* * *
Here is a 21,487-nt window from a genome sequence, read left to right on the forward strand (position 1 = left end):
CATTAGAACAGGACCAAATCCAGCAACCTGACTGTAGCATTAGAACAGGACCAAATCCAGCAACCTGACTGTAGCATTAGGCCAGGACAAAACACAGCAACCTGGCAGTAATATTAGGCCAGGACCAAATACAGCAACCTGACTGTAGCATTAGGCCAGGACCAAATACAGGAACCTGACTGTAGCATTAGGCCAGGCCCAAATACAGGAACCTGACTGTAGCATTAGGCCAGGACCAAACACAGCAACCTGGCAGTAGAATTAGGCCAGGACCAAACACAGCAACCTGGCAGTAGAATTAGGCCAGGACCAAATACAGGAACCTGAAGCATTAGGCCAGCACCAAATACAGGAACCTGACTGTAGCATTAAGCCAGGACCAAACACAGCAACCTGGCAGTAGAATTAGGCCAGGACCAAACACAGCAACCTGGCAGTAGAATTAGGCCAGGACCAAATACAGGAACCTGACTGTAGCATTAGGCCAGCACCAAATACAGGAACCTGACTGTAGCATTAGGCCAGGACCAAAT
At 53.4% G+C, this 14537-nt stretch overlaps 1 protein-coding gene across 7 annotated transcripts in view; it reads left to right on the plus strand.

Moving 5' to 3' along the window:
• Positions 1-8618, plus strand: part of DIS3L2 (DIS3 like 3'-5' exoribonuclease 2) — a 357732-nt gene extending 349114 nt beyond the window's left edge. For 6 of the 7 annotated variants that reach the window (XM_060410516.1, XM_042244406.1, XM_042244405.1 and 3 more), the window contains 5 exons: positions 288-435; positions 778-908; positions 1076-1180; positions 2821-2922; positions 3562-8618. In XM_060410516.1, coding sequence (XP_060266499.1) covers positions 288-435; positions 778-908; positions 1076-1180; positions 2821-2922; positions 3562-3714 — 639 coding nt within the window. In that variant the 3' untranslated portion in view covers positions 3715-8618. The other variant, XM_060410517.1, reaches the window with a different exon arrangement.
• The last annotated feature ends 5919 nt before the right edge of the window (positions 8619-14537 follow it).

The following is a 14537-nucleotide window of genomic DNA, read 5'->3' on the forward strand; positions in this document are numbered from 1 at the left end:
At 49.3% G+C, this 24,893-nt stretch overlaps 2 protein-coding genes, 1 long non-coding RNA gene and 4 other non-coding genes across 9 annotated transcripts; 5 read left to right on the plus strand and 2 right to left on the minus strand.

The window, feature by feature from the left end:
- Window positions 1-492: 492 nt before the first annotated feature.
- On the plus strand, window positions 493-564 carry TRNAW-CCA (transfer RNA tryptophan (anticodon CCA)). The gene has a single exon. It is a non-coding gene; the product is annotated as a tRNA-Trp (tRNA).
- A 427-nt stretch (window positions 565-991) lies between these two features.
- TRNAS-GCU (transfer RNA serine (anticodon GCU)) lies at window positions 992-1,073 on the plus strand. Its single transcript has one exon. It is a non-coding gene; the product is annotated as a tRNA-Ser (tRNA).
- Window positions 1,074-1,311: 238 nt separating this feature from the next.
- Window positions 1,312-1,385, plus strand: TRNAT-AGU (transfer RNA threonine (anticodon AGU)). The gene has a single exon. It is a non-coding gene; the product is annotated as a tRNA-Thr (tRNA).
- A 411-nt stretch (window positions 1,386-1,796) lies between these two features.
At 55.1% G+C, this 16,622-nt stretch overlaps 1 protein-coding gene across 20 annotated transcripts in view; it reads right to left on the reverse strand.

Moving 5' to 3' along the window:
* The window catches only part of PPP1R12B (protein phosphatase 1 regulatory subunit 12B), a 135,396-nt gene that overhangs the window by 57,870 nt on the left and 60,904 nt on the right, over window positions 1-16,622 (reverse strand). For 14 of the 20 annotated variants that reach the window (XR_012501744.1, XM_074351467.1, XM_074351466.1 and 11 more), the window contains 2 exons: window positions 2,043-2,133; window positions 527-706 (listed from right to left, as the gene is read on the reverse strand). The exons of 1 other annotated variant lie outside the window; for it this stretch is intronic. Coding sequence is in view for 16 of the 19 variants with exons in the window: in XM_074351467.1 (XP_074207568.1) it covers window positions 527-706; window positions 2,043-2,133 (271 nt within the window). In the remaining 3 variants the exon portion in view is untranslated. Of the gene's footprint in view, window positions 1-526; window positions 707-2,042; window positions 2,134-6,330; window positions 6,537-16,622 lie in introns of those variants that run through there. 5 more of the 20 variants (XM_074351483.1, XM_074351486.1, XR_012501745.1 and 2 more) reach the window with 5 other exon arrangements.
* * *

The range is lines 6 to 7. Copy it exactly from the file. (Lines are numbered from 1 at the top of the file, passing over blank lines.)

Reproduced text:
• The last annotated feature ends 5919 nt before the right edge of the window (positions 8619-14537 follow it).

The following is a 14537-nucleotide window of genomic DNA, read 5'->3' on the forward strand; positions in this document are numbered from 1 at the left end: